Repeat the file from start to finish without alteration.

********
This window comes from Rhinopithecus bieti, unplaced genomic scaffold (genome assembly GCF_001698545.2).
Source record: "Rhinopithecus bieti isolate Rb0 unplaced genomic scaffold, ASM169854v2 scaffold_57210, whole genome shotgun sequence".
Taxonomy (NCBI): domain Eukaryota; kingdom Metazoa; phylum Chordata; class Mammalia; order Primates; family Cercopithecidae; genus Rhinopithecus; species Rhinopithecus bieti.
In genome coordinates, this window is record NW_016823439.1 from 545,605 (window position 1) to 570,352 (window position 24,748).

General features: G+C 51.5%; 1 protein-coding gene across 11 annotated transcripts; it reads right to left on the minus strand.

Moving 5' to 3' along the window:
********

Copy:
This window comes from Rhinopithecus bieti, unplaced genomic scaffold (genome assembly GCF_001698545.2).
Source record: "Rhinopithecus bieti isolate Rb0 unplaced genomic scaffold, ASM169854v2 scaffold_57210, whole genome shotgun sequence".
Taxonomy (NCBI): domain Eukaryota; kingdom Metazoa; phylum Chordata; class Mammalia; order Primates; family Cercopithecidae; genus Rhinopithecus; species Rhinopithecus bieti.
In genome coordinates, this window is record NW_016823439.1 from 545,605 (window position 1) to 570,352 (window position 24,748).

General features: G+C 51.5%; 1 protein-coding gene across 11 annotated transcripts; it reads right to left on the minus strand.

Moving 5' to 3' along the window: